In verse 2 Moses tells his listeners that he is not speaking to their sons who have not personally witnessed God’s actions over the last 40 years.  He instead speaks to the generation that makes up the leadership of the nation – the generation that has seen all that God has done.  What is interesting is that none of his listeners could have been older than nineteen at the time the people refused to enter the land at Kadesh-barnea 38 years ago.  That means the majority of the leadership was very young when many of the events Moses refers to occurred (and the vast majority of the nation as a whole was not even alive).  Moses seems to discount this and obviously assumes the leaders were old enough to learn from their experiences.

He points to the discipline of the Lord your God – His greatness, His mighty hand, and His outstretched arm.  He does not emphasize God’s compassion or mercy but His discipline and might.  He reminds the people of what God does to His enemies (Egypt) and those who disobey the Law (Dathan and Abiram – see Num 16 where Korah is also mentioned).  He also notes that God disciplined the nation itself in the desert (5 – see also 8:5).  He follows up his command to obey out of love with a reminder of the ramifications of disobedience so they will also obey out of fear.  Both are to motivate the people to obedience and both are responses to God’s love.  His love shows itself in provision and protection but also in discipline and might (more on this in the next section).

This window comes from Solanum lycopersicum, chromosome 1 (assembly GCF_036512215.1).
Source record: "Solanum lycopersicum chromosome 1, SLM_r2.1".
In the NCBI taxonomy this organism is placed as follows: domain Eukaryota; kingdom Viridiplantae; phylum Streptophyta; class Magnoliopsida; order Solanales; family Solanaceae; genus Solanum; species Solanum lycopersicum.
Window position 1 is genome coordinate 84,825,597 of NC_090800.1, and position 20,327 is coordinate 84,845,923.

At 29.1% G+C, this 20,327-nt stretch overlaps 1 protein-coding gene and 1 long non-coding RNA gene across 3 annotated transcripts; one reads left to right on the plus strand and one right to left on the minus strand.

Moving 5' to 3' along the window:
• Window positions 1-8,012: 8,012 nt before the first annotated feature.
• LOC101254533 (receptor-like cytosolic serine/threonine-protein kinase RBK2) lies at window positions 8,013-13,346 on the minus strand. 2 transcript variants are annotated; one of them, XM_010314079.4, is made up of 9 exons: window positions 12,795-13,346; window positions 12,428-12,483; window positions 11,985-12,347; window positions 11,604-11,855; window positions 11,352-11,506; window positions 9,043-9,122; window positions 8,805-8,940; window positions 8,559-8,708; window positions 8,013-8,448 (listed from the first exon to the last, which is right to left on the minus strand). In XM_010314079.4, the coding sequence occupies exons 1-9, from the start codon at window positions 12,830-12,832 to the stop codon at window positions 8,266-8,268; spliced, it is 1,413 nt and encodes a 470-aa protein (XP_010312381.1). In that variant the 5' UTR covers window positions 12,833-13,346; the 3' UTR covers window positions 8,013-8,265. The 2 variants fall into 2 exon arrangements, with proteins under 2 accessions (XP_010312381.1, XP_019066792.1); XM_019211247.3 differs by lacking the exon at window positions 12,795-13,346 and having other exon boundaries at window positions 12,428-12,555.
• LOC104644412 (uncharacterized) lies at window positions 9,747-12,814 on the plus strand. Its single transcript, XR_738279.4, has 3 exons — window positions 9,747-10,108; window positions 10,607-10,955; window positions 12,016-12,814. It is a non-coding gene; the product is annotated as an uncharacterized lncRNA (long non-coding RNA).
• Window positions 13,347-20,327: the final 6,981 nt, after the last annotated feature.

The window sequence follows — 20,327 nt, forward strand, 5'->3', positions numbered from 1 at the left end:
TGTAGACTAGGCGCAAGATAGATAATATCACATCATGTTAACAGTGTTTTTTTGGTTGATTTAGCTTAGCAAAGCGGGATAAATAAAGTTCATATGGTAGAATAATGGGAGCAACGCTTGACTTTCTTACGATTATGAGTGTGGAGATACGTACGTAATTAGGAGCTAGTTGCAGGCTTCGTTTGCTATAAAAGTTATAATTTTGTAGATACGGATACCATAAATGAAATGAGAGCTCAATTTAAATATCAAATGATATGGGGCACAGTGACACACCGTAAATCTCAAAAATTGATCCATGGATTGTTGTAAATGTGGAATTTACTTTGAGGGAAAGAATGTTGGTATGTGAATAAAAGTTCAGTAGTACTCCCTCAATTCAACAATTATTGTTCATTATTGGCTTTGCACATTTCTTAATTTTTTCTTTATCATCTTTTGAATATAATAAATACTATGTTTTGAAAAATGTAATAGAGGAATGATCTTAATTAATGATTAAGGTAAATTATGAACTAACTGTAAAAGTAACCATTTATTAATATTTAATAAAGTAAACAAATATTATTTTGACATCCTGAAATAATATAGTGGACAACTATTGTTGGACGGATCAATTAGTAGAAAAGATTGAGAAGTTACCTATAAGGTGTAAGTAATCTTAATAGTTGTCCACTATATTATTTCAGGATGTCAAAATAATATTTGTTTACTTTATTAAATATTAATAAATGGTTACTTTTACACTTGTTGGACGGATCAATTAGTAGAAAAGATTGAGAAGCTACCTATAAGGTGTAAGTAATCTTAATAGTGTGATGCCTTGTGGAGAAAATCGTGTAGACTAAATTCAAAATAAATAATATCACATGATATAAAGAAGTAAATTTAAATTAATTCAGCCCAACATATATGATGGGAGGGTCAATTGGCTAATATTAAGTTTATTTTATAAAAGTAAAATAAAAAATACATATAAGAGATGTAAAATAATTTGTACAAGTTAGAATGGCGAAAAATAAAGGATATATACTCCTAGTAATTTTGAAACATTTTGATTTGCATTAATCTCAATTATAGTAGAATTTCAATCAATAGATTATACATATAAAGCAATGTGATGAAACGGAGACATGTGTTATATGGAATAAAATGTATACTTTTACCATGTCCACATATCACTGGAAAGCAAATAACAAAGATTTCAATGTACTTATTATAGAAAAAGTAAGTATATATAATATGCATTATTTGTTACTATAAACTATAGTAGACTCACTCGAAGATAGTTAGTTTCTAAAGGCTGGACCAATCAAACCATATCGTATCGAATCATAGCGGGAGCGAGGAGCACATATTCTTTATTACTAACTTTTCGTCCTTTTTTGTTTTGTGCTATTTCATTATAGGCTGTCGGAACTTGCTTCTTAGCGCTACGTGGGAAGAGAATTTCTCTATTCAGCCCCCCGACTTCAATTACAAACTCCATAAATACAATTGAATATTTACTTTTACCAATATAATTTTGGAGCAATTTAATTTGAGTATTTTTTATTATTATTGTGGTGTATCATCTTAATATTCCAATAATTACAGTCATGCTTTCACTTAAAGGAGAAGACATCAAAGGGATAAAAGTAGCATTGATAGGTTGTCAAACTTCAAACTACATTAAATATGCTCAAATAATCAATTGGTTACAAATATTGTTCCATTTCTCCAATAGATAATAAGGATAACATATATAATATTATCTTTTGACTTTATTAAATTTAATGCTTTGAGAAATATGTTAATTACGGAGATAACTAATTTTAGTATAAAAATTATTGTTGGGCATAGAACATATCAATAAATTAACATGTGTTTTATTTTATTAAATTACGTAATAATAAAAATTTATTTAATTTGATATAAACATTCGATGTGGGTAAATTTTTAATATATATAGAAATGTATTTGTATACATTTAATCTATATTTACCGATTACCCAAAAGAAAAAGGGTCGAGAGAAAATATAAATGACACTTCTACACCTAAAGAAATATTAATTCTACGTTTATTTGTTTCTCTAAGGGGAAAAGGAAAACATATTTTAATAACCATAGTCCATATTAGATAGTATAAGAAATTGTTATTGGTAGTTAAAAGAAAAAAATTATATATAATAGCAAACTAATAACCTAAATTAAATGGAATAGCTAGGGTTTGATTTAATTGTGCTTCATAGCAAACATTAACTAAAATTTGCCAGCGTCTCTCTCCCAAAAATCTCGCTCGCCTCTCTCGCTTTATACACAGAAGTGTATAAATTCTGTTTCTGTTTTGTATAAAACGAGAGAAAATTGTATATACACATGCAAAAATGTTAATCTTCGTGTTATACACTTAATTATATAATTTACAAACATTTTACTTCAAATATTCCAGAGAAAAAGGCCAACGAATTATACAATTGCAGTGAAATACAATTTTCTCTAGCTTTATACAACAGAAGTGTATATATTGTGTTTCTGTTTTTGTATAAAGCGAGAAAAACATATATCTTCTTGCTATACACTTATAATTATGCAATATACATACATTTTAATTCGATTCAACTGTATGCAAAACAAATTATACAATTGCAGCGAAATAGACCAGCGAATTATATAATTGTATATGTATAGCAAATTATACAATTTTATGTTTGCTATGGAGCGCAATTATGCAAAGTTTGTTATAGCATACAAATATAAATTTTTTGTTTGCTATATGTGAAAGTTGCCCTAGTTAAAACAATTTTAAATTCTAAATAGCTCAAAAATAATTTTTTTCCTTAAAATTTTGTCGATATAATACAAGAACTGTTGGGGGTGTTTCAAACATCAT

After restating the Deuteronomic Principle (obedience will bring longevity and prosperity in the land), Moses says something new about Canaan in verses 10-13.  He says the Promised Land is not like Egypt where the people had to irrigate their crops by their own efforts (water it with your foot).  Instead, the Promised Land drinks water from the rain of heaven.  It is a land for which the Lord your God cares and His eyes are always on it throughout the year.  God makes sure Canaan is fruitful and blesses it with rain and fertility, unlike Egypt where Israel lived for four centuries.

What is interesting about the explanation by Moses is that God blesses Canaan this way while a vile and pagan people live in it.  The sins of the Canaanites seem to have no effect on the fruitfulness of their land.  For Israel, however, God will only bless the land if they obey.  Moses says in verses 13-17 that God will give the rain for your land in its season as long as they obey.  If they do not obey, God will shut up the heavens so that there will be no rain and the ground will not yield its fruit.  Unlike the pagan Canaanites, the people of Israel will not enjoy a fertile land if they do not obey the Laws of God.